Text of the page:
I know that, with a trilogy like this, the big thing is to watch all three films in one sitting.  However, with the 10+ hours of the extended edition trilogy, I had no desire to do that.  I also bought Superman vs. The Elite (look for the review on my other blog) and wanted to watch that.  Plus, it was a sunny enough day that I wanted to enjoy some sunshine.  But I did at least clear my afternoon to watch The Fellowship of the Ring.

I'd actually watched the theatrical edition of Fellowship not too long ago.  (Don`t bother looking through previous entries...it was before I decided to resurrect this.)  I had just seen the trailer for The Hobbit and I was kind of craving it.  So, the theatrical version was still fresh in my mind.  No need to recount the plot because, if you read my blog, there's a pretty good chance you've read the books and/or own the movies yourself.

I was expecting a lot of the boring exposition stuff to be put back in in the movie, but I'm glad to see that wasn't the case.  The example of boring exposition stuff that I always point to is the Council of Elrond scene, where the Fellowship is formed and they set off on their quest.  In the books, that scene goes on and on and on and on as all the characters bring up previous wars and skirmishes...seriously, it's like reading the minutes of a town council meeting.  So stuff like that wasn't put back in.  Luckily, what was put back in were wonderful little character moments that really added depth to a lot of the characters.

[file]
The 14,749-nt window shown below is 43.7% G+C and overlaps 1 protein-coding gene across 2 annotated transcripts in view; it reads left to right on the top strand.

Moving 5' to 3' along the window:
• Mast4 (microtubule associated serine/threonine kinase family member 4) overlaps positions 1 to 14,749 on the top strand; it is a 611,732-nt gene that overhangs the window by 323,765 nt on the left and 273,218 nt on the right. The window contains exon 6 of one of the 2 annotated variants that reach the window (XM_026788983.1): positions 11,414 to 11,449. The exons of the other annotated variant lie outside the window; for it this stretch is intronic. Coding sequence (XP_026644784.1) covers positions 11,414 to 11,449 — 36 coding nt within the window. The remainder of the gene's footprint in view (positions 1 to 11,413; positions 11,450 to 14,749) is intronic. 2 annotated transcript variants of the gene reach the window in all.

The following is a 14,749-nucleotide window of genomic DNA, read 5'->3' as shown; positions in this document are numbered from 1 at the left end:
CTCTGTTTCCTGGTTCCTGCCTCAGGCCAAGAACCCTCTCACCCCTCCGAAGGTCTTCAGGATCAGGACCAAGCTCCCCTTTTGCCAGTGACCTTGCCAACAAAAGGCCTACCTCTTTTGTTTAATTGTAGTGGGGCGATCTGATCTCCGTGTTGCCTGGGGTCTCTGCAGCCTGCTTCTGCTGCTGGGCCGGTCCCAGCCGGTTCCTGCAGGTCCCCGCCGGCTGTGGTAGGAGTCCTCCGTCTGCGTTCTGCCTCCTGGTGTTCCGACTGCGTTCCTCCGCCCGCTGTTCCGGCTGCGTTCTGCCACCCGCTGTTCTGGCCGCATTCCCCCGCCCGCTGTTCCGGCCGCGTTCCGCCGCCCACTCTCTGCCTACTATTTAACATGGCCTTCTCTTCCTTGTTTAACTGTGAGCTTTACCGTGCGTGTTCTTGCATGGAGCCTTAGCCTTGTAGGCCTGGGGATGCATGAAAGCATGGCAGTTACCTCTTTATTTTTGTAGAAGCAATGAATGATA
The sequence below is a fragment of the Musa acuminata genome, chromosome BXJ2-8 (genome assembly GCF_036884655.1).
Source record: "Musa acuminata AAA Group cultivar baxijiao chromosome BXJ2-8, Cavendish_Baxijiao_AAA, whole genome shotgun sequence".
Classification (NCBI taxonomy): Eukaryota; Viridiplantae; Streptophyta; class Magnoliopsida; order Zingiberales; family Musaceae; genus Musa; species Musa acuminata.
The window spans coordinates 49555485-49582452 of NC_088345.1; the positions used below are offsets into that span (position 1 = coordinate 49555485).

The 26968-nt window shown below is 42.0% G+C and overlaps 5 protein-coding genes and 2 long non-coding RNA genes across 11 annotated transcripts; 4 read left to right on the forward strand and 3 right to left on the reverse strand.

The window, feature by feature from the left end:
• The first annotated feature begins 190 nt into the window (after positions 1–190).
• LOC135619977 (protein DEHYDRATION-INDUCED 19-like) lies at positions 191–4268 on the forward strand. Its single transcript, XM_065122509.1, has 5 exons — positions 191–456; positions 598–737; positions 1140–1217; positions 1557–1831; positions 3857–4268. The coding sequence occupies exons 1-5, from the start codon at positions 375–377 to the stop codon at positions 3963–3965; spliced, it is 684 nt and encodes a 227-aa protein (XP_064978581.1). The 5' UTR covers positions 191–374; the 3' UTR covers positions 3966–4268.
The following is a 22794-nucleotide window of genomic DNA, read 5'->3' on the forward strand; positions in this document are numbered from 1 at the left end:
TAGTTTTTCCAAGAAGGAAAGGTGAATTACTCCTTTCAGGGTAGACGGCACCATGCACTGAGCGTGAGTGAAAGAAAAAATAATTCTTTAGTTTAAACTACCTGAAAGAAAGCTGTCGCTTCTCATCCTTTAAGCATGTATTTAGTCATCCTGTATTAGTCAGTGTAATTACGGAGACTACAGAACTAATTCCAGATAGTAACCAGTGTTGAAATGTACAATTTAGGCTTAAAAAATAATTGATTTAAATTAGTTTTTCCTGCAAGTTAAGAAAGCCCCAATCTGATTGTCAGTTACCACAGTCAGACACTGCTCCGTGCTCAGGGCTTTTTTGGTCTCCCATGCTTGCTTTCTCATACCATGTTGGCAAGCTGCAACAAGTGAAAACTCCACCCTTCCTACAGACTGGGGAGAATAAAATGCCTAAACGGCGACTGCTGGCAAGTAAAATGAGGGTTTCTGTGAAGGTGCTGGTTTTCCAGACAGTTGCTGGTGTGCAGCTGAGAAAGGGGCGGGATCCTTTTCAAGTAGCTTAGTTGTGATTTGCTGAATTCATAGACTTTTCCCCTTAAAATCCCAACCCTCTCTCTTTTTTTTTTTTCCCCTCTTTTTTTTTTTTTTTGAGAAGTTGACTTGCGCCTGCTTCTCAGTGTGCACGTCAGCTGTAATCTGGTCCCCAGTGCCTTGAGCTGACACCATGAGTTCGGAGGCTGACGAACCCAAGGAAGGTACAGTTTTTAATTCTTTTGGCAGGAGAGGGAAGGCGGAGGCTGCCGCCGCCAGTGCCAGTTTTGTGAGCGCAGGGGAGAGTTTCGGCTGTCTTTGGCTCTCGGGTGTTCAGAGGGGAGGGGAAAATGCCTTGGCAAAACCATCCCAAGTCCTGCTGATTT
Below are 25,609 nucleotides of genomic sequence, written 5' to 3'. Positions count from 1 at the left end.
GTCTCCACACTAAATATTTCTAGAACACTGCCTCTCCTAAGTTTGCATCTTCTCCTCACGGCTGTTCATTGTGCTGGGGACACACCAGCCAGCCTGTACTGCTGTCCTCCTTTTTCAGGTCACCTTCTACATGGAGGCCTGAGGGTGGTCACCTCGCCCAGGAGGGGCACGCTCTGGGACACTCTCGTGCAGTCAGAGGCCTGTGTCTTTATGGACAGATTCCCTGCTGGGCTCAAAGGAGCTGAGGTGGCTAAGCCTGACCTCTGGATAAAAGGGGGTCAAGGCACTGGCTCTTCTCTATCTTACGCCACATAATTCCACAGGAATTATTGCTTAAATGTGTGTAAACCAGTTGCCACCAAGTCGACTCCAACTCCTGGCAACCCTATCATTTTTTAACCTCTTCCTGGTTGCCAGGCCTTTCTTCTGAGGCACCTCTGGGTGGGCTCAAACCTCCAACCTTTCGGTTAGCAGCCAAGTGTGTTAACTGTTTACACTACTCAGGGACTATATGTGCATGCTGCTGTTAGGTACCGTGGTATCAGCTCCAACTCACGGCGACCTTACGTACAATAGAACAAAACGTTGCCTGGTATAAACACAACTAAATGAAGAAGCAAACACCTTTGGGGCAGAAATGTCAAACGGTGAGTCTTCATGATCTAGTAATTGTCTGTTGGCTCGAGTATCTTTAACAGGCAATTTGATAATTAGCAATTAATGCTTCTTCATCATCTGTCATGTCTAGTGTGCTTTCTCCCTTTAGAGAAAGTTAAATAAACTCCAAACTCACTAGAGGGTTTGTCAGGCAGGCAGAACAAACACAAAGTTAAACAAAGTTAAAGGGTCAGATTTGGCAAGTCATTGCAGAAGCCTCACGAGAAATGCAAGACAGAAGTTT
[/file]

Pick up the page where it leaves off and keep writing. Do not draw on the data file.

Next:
For example, Boromir.  There's a lot more stuff with Boromir, and I came away viewing him as a more sympathetic character.  In the theatrical editions, he does seem like a bit of a power-mad jerk the way he covets the Ring.  But in the extended edition, you can see that he's actually quite desperate to save his people, and sees the Ring as being a means to help him.  Makes his fall a little more tragic.

Or another addition, when the Fellowship first leaves Rivendell.  Gandalf calls for Frodo to lead them, but as soon as they leave the gates, Frodo whispers to Gandalf that he doesn't know which way to go, and Gandalf tells him to turn left.  Just a little scene, but it shows you how dependent Frodo is on Gandalf, and what a blow it is when Gandalf dies. 

Another one, when the Fellowship leaves Lothlorien.  In the theatrical version, she only gives Frodo that gift of the glowing water.  In the extended edition, everyone gets a gift, and it helps to illuminate their characters.

Sadly, I don't think I'll be doing The Two Towers and The Return of the King next.  I did order Sherlock Holmes: A Game of Shadows and John Carter from Amazon, so those'll go to the top of my "to-watch" list.  If I get a long weekend coming up, I'll probably watch the entire trilogy.  But until then, the Fellowship will have to do.